In 2017, the company’s sales are expected to increase only slightly from 2016 levels. The Zacks Consensus Estimate for sales in 2017 is $53.1 billion, representing year-over-year growth of only 0.54%. Pfizer carries a Zacks Rank #3 (Hold).


Merck is facing generic competition for several drugs including Singulair, Maxalt, Propecia, Temodar, Cozaar/Hyzaar, Zocor and Fosamax. All these drugs have recorded rapid and steep declines in revenues due to the presence of generics. In 2016, key drugs like Nasonex, Cubicin and Zetia lost patent exclusivity, which is hurting sales. In 2017, Merck will lose market exclusivity in the U.S. for Vytorin. Sales of the drug are expected to decline sharply in the U.S. thereafter. In addition, Isentress is facing competitive pressure and is being impacted by slowing growth of the integrase class.

While sales of drugs that have lost patent exclusivity will continue to decline rapidly, the full benefit of the ramp from new product launches such as Keytruda and Zepatier will be realized only from the second half of 2017.

Merck carries a Zacks Rank #3. You can see the complete list of today’s Zacks #1 Rank (Strong Buy) stocks here.

The Zacks Consensus Estimate for 2017 sales is $39.78 billion, representing a slight year over year decline.


While biotech major Amgen’s results impressed in 2016, concerns remain about the sustainability of the performance, considering the presence of biosimilar competition and slowdown in sales of mature products. Biosimilars are already having a negative impact on key products like Neupogen and Neulasta in the EU.

Meanwhile, Neupogen sales are also being hurt by biosimilar competition in the U.S. We expect competition to increase as additional biosimilars receive approval. Neulasta and Epogen could start facing biosimilar competition in the U.S. this year. Moreover, minimal sales price increases and stiff competition can hurt blockbuster Enbrel sales in 2017.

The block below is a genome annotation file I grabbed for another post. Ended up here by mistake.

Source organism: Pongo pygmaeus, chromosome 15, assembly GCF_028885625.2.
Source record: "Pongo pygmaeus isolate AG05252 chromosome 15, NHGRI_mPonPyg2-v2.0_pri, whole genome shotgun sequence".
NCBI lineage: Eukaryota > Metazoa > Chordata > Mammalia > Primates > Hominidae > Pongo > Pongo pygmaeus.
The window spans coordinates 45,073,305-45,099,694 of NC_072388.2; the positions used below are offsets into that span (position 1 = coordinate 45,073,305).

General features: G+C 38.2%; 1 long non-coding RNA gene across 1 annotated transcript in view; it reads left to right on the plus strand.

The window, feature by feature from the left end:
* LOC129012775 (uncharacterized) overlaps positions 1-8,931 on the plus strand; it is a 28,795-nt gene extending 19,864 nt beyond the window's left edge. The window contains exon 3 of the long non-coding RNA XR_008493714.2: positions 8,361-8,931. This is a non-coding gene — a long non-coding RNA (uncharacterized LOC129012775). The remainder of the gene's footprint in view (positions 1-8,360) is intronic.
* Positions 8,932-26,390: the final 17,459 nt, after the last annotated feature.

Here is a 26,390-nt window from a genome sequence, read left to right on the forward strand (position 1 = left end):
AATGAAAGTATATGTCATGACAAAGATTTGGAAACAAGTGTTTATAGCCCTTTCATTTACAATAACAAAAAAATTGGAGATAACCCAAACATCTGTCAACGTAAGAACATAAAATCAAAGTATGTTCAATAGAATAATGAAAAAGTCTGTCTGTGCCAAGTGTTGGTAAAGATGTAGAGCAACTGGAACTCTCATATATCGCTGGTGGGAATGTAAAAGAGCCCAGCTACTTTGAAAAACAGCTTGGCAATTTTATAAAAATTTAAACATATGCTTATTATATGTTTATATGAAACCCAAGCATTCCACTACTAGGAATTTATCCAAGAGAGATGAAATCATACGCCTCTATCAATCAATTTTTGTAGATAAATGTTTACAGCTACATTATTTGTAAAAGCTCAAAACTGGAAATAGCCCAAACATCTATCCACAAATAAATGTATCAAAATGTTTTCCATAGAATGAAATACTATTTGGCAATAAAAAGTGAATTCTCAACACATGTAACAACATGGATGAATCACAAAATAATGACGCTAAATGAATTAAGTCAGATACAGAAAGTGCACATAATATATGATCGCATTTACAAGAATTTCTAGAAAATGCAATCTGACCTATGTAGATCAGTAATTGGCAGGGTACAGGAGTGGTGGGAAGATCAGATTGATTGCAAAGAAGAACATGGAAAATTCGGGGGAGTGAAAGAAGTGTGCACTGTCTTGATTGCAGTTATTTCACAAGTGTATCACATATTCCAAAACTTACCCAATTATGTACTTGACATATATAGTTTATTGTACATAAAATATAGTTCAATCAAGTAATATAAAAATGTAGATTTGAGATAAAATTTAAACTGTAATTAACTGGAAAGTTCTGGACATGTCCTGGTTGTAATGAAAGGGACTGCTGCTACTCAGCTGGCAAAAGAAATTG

Volume growth of relatively newer products – Prolia, Xgeva, Vectibix, Nplate and Sensipar – may not be enough to offset the decline in mature brands.

Amgen carries a Zacks Rank #3. The Zacks Consensus Estimate for 2017 sales is pegged at $30 billion, flat year over year.

Sanofi (SNY - Free Report)

Sanofi has faced significant loss of revenues in the last couple of years as several of its key products went off patent including its blockbuster drug, Plavix. Although the company is now past its patent cliff, sales of new products are yet to pick up. Meanwhile, drugs like Lantus, Lovenox, Aprovel/Avapro. Renagel and Taxotere, among others, are expected to face further generic competition in 2017, which will continue to have a negative impact on revenues in the coming quarters. Additionally, the company is facing increased genericization in Japan due to new policies.

Sanofi’s Diabetes franchise is under significant pressure with key product, Lantus, facing increasing competitive pressure at the payer level. Sanofi’s outlook for its Diabetes franchise is bleak. Meanwhile, the uptake of new products like its PCSK9 inhibitor Praluent has been slower-than-expected due to pricing and reimbursement issues.

Bristol-Myers Squibb Company (BMY - Free Report)

Genericization of Plavix, Avapro/Avalide and Baraclude in the U.S. due to loss of exclusivity is significantly hurting the company’s top line. The company also faces stiff competition in the immuno-oncology space. Meanwhile, shares are under pressure with investors expressing disappointment over the company’s failed efforts to expand its key product Opdivo’s label to include the first-line treatment of lung cancer, which could give an edge over competitors.

Bristol Myers carries a Zacks Rank #3.


Most of these companies boast a deep and promising pipeline while their new products are doing relatively well. Also, these companies are looking at strategic mergers and acquisitions, in-licensing deals/collaboration with smaller companies to boost their product portfolio. It remains to be seen how far these efforts offset the negative impact of genericization and pricing, payer and competitive pressure in the U.S.